Those involved in the reopening of the disused canal system fir leisure purposes commissioned engineers to come up with something radical to overcome the lock problem and this was the result.The Wheel is still the only one of its type in the world although information boards in the visitor centre did indicate its design was being considered elsewhere in the world where canals were now back in use.
We were fortunate to arrive just shortly before one of the hourly trips in a boat that would ride the Wheel up and take a short trip on the canal before turning around and returning to come back down on the wheel.
Before our trip began the Wheel cranked into action and we watched with fascination as it slowly turned and eventually as the cradle that had been at the top came fully into view revealing a canal boat riding to the lower lake and ready to continue its journey.
The drop from the canal at the top of the Wheel to the bottom is approx 30 mtrs and the whole rotation to bring the canal boat down took about 3 minutes.This would have been a huge saving of time and effort over what would have been required when 11 locks would have had to be negotiated to travel the same distance.
Our boat,which we estimated held about 160 people,edged out in to the canal and moved forward into the cradle in preparation for the Wheel to lift us up the 30 mtrs to the upper canal.The Wheel can only start when the two cradles equate each other in weight so if the other cradle doesn’t carry a boat then it requires some more water to ensure stability.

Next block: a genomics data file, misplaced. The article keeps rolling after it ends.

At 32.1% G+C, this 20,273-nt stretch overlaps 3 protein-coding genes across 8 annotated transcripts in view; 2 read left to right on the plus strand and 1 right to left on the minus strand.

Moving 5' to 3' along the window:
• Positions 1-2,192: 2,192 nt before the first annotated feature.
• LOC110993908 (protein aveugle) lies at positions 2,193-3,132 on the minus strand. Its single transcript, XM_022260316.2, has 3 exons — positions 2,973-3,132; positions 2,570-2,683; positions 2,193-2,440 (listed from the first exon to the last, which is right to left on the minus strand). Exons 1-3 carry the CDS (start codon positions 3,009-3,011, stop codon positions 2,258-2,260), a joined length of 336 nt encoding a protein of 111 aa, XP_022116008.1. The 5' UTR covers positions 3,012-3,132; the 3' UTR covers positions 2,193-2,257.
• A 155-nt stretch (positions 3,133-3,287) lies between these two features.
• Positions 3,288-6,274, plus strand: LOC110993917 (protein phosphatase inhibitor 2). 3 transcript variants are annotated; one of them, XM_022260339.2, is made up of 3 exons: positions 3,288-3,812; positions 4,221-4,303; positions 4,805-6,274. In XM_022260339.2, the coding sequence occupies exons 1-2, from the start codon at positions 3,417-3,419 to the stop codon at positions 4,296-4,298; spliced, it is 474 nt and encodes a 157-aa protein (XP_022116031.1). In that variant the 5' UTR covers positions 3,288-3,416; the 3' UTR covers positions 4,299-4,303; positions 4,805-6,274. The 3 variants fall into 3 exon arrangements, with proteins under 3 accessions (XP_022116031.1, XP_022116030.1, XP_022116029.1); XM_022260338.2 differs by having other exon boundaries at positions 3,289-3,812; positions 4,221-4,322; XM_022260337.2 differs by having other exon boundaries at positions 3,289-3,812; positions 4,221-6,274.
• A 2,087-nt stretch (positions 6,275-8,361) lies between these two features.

The whole process operated very quietly and smoothly and the upward movement of our boat laden with people in its cradle was initially hard to detect until the scenery started to change for us and we were looking at farmland out in the distance rather than the visitor centre.
At the top the boat sailed out of its cradle and chugged through a small tunnel to a turning area where the next actual lock was located.We then sailed back to the Wheel for the downward trip going through the same process.
It was an amazing experience and one that we were very glad we did not not miss,so thanks for that one Leigh!!
After a tailgate lunch in the car park we headed for Stirling realising that the afternoon was pushing on.It isn’t that there isn’t enough daylight as it is still light until after 10pm but most of the attractions close at 5pm or 6pm and a late afternoon start doesn’t leave a lot of time to see all we want to while the attractions are still open.